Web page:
Taylor Swift’s Sexual Assault Deposition Has Been Released, And It’s Very Disturbing

In the past year, Taylor Swift has been relatively absent from the music industry but has managed to stay in the spotlight with the Calvin Harris breakup, Tom Hiddleston fling and her controversial involvement in Kanye West’s hit song “Famous.” Now the singer is making headlines yet again—starting with her surprising first concert of 2016 and this weekend’s release of court papers that detail her alleged sexual assault.

Taylor’s legal battle with radio DJ David Mueller began in 2013 when the pop star and her security team accused him of groping her while posing for a photo at her Denver concert. Two days later, Mueller was fired from his station and filed a lawsuit claiming that he lost his job due to the accusation. He also said that his former boss Eddie Haskell was the one who inappropriately touched her. Taylor then filed a countersuit last October demanding a jury trial.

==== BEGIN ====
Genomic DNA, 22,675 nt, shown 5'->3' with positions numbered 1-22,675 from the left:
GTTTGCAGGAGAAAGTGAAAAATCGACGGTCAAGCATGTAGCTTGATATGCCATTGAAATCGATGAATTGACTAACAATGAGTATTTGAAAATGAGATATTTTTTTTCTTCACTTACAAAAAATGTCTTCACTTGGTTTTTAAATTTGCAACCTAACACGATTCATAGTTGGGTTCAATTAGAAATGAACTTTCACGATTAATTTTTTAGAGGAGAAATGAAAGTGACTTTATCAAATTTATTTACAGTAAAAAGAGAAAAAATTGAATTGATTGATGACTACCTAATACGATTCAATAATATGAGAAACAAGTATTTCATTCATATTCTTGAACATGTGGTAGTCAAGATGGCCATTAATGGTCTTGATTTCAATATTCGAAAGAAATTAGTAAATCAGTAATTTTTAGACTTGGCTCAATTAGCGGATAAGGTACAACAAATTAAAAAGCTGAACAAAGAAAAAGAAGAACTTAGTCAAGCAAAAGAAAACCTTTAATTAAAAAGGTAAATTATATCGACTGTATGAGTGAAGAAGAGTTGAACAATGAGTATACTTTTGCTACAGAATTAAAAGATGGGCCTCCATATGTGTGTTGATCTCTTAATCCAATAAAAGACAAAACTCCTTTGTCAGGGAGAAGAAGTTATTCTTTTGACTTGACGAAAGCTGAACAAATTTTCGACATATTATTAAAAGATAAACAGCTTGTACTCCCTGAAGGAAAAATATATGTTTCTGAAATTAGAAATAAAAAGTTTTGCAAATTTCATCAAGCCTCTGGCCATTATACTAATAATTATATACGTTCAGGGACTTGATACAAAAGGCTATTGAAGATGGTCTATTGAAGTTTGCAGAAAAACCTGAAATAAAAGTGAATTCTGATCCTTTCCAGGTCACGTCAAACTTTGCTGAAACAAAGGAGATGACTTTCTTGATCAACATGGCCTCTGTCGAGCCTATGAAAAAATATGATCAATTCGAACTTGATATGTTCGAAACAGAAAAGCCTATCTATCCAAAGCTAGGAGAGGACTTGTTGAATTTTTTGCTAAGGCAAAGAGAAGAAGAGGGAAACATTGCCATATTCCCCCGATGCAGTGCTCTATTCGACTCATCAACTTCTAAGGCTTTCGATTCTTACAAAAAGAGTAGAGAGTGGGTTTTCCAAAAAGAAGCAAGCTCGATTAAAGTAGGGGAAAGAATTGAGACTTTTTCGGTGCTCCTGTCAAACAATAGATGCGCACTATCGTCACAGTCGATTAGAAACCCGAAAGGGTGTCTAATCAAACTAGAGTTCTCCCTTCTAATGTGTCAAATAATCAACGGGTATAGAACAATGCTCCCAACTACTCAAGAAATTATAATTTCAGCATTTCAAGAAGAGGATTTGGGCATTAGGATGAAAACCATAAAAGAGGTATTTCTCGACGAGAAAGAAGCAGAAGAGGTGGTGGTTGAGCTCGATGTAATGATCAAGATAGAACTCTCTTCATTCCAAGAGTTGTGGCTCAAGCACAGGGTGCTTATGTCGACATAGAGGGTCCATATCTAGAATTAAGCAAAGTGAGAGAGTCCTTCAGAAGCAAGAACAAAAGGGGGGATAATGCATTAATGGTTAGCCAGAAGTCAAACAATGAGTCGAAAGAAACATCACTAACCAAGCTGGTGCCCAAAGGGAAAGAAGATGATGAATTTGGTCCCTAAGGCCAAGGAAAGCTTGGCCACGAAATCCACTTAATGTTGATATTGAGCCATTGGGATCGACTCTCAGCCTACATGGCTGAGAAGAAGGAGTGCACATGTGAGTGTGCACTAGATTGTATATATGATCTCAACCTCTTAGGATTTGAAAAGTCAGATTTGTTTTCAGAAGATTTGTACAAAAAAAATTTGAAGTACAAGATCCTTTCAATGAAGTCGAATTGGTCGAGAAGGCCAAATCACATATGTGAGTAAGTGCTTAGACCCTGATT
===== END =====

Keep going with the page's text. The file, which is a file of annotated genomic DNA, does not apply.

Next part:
Although the photo taken during the meet-and-greet remains sealed from the public, court documents of Taylor’s video deposition have been released. In the transcript obtained by Billboard, she explains her account of the events that transpired that June day.

“Right as the moment came for us to pose for the photo, he took his hand and put it up my dress and grabbed onto my ass cheek and no matter how much I scooted over it was still there,” Taylor said. “It was completely intentional, I’ve never been so sure of anything in my life.”

“I remember being frantic, distressed, feeling violated in a way I had never experienced before,” she continued. “A meet-and-greet is supposed to be a situation where you’re thanking people for coming, you’re supposed to be welcoming people into your home, which is the arena for that day, and for someone to violate that hospitality in that way, I was completely stunned.”

While no decision has been made regarding the monetary aspect of the case, Taylor has previously promised to donate proceeds to charitable organizations that protect women from sexual assault.